Following my previous post about using fail2ban to stop malicious requests to
xmlrpc.php, I set up a CloudFlare account. In doing so, I ran into two issues:
First, my access logs were only showing CloudFlare’s IP address, not those of the users making the requests. That’s due to how CloudFlare proxies every request. Fortunately, CloudFlare provides an Apache module to translate the IP addresses for your logs.
Second, even with the correct IP address in the logs, fail2ban was no longer effective in stopping requests (since it handled the requests before the Apache module translated the IP addresses). I needed to stop the requests at CloudFlare, before they ever made it to my server. Fortunately, it’s simple to set up a fail2ban action that utilizes the CloudFlare API to block those requests. Create an action including:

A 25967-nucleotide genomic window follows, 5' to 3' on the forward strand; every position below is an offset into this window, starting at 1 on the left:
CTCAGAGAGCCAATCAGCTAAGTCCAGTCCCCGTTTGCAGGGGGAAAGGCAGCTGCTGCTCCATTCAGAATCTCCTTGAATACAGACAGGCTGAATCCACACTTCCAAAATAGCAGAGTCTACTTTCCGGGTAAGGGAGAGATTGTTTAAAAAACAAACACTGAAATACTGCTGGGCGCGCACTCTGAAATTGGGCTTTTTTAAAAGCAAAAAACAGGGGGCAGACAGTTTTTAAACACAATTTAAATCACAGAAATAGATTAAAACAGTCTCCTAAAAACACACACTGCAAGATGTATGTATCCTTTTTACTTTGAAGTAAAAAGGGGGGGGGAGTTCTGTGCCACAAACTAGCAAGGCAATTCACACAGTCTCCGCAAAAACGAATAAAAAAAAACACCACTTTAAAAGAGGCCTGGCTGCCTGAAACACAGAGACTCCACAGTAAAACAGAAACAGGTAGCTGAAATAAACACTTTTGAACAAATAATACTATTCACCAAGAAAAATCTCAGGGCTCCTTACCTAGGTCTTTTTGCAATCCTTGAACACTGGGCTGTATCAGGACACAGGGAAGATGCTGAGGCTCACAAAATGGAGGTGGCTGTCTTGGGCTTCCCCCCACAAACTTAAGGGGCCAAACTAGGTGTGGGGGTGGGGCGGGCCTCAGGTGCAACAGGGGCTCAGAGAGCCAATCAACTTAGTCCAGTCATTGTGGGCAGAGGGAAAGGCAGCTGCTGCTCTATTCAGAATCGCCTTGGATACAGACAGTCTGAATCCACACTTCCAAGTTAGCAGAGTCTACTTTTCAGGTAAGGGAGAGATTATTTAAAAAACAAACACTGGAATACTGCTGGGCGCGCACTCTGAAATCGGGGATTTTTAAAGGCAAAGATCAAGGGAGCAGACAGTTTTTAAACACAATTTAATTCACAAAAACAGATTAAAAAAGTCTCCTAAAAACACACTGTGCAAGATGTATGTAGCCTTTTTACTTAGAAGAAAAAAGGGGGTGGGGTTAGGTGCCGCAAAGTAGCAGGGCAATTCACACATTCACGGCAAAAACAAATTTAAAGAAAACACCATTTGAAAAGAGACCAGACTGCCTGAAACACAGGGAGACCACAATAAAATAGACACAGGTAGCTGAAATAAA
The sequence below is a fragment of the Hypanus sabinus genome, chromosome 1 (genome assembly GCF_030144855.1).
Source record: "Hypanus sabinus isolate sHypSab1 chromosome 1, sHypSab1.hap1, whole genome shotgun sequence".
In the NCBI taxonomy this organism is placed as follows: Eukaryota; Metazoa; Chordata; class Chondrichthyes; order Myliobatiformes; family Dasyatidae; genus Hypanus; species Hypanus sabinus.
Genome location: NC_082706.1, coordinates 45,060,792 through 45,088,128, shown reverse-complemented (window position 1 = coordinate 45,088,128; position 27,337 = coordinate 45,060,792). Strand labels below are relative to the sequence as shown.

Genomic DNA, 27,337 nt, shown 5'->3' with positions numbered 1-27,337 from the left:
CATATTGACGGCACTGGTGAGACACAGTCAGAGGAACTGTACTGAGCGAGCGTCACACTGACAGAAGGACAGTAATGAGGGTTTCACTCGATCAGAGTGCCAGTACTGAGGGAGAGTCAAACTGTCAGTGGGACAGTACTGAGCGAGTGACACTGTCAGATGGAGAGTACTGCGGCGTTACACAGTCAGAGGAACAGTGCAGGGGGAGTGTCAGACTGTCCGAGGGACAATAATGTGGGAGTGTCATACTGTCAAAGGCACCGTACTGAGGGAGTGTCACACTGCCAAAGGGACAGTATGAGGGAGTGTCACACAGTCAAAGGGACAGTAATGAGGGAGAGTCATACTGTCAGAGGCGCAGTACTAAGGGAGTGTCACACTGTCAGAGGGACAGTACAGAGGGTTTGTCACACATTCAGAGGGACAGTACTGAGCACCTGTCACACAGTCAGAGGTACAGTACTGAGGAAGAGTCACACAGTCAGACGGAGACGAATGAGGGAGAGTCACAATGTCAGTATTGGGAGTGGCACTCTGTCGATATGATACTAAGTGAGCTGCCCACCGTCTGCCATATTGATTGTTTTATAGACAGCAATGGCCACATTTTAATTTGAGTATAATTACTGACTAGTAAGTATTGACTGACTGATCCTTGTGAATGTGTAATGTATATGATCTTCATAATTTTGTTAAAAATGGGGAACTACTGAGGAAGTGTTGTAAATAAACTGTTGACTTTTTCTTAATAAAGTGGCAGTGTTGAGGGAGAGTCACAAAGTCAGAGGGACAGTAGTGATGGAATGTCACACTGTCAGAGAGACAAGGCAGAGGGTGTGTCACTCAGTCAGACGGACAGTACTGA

actionban = curl -s "https://www.cloudflare.com/api.html?a=ban&key=<ip>&u=<account>&tkn=<token>" actionunban = curl -s "https://www.cloudflare.com/api.html?a=nul&key=<ip>&u=<account>&tkn=<token>"
And set your filter(s) to use that action.
3 thoughts on “Integrate fail2ban with CloudFlare”
I’m having the exact same issue with one of my wordpress blogs. Have you managed to get cloudflare to block access to xmlrpc.php ?
I didn’t specifically block xmlrpc.php. fail2ban monitors the access log, and any IP address that tries to POST to xmlrpc.php too many times will be blocked (via the CloudFlare API). That way normal pingbacks still work, but abusive requests should be blocked.
The ip which fail2ban sees is cloudflare’s ip. So you’re essentially telling cloudflare to ban its own ip.
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